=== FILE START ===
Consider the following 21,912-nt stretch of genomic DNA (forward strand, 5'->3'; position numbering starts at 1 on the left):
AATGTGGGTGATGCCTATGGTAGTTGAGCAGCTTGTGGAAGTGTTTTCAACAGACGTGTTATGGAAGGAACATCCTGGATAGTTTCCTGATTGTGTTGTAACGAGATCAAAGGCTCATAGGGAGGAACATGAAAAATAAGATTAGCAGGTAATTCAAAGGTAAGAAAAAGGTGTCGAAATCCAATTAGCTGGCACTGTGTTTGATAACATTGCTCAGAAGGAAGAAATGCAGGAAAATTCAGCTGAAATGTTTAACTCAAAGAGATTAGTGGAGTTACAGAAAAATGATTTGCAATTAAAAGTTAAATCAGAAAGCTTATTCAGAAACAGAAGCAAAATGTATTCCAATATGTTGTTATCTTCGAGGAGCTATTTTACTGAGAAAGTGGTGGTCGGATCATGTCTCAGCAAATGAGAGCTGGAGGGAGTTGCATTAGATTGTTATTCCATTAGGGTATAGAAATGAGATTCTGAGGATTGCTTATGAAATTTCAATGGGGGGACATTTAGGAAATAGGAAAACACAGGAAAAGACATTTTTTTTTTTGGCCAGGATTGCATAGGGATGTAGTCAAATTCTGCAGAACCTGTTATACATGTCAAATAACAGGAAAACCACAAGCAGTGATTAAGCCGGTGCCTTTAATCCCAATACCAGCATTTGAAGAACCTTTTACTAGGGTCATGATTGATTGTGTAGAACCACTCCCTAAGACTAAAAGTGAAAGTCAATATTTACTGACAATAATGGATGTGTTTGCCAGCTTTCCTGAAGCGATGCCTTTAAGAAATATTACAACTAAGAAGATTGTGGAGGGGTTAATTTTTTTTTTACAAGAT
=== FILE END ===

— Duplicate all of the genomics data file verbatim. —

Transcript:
Consider the following 21,912-nt stretch of genomic DNA (forward strand, 5'->3'; position numbering starts at 1 on the left):
AATGTGGGTGATGCCTATGGTAGTTGAGCAGCTTGTGGAAGTGTTTTCAACAGACGTGTTATGGAAGGAACATCCTGGATAGTTTCCTGATTGTGTTGTAACGAGATCAAAGGCTCATAGGGAGGAACATGAAAAATAAGATTAGCAGGTAATTCAAAGGTAAGAAAAAGGTGTCGAAATCCAATTAGCTGGCACTGTGTTTGATAACATTGCTCAGAAGGAAGAAATGCAGGAAAATTCAGCTGAAATGTTTAACTCAAAGAGATTAGTGGAGTTACAGAAAAATGATTTGCAATTAAAAGTTAAATCAGAAAGCTTATTCAGAAACAGAAGCAAAATGTATTCCAATATGTTGTTATCTTCGAGGAGCTATTTTACTGAGAAAGTGGTGGTCGGATCATGTCTCAGCAAATGAGAGCTGGAGGGAGTTGCATTAGATTGTTATTCCATTAGGGTATAGAAATGAGATTCTGAGGATTGCTTATGAAATTTCAATGGGGGGACATTTAGGAAATAGGAAAACACAGGAAAAGACATTTTTTTTTTTGGCCAGGATTGCATAGGGATGTAGTCAAATTCTGCAGAACCTGTTATACATGTCAAATAACAGGAAAACCACAAGCAGTGATTAAGCCGGTGCCTTTAATCCCAATACCAGCATTTGAAGAACCTTTTACTAGGGTCATGATTGATTGTGTAGAACCACTCCCTAAGACTAAAAGTGAAAGTCAATATTTACTGACAATAATGGATGTGTTTGCCAGCTTTCCTGAAGCGATGCCTTTAAGAAATATTACAACTAAGAAGATTGTGGAGGGGTTAATTTTTTTTTTACAAGAT